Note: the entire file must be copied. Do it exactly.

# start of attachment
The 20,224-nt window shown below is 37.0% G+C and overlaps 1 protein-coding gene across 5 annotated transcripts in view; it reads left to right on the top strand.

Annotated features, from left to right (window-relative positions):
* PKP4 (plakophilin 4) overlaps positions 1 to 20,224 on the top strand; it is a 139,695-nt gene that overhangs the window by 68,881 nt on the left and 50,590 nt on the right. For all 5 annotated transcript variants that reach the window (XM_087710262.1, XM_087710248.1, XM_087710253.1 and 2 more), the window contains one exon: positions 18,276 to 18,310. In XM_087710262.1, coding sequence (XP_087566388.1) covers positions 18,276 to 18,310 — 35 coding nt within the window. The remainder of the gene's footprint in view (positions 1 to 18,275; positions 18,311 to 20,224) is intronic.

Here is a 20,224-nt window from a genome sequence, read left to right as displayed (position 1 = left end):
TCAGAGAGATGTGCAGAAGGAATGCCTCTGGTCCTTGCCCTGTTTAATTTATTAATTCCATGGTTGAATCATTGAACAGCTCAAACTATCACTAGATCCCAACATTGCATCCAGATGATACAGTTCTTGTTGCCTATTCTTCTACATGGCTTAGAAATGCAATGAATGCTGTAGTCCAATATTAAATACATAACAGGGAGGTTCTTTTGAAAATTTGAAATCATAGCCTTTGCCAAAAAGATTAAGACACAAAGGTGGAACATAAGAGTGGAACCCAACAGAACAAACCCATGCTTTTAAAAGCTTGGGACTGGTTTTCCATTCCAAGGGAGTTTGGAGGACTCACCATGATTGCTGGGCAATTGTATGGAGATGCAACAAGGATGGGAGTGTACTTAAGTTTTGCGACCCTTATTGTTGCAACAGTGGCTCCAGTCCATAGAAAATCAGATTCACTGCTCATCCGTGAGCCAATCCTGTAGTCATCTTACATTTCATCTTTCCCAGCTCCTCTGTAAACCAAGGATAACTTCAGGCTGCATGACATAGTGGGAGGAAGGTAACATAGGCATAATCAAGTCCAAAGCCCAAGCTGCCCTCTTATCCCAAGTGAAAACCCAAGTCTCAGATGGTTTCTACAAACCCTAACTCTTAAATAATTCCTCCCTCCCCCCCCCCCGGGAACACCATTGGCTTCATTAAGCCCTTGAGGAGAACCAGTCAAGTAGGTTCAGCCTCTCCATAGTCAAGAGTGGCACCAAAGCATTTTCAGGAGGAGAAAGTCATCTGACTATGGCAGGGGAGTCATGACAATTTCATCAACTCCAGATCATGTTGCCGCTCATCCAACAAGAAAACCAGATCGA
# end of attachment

The 20,224-nt window shown below is 37.0% G+C and overlaps 1 protein-coding gene across 5 annotated transcripts in view; it reads left to right on the top strand.

Annotated features, from left to right (window-relative positions):
* PKP4 (plakophilin 4) overlaps positions 1 to 20,224 on the top strand; it is a 139,695-nt gene that overhangs the window by 68,881 nt on the left and 50,590 nt on the right. For all 5 annotated transcript variants that reach the window (XM_087710262.1, XM_087710248.1, XM_087710253.1 and 2 more), the window contains one exon: positions 18,276 to 18,310. In XM_087710262.1, coding sequence (XP_087566388.1) covers positions 18,276 to 18,310 — 35 coding nt within the window. The remainder of the gene's footprint in view (positions 1 to 18,275; positions 18,311 to 20,224) is intronic.

Here is a 20,224-nt window from a genome sequence, read left to right as displayed (position 1 = left end):
TCAGAGAGATGTGCAGAAGGAATGCCTCTGGTCCTTGCCCTGTTTAATTTATTAATTCCATGGTTGAATCATTGAACAGCTCAAACTATCACTAGATCCCAACATTGCATCCAGATGATACAGTTCTTGTTGCCTATTCTTCTACATGGCTTAGAAATGCAATGAATGCTGTAGTCCAATATTAAATACATAACAGGGAGGTTCTTTTGAAAATTTGAAATCATAGCCTTTGCCAAAAAGATTAAGACACAAAGGTGGAACATAAGAGTGGAACCCAACAGAACAAACCCATGCTTTTAAAAGCTTGGGACTGGTTTTCCATTCCAAGGGAGTTTGGAGGACTCACCATGATTGCTGGGCAATTGTATGGAGATGCAACAAGGATGGGAGTGTACTTAAGTTTTGCGACCCTTATTGTTGCAACAGTGGCTCCAGTCCATAGAAAATCAGATTCACTGCTCATCCGTGAGCCAATCCTGTAGTCATCTTACATTTCATCTTTCCCAGCTCCTCTGTAAACCAAGGATAACTTCAGGCTGCATGACATAGTGGGAGGAAGGTAACATAGGCATAATCAAGTCCAAAGCCCAAGCTGCCCTCTTATCCCAAGTGAAAACCCAAGTCTCAGATGGTTTCTACAAACCCTAACTCTTAAATAATTCCTCCCTCCCCCCCCCCCGGGAACACCATTGGCTTCATTAAGCCCTTGAGGAGAACCAGTCAAGTAGGTTCAGCCTCTCCATAGTCAAGAGTGGCACCAAAGCATTTTCAGGAGGAGAAAGTCATCTGACTATGGCAGGGGAGTCATGACAATTTCATCAACTCCAGATCATGTTGCCGCTCATCCAACAAGAAAACCAGATCGA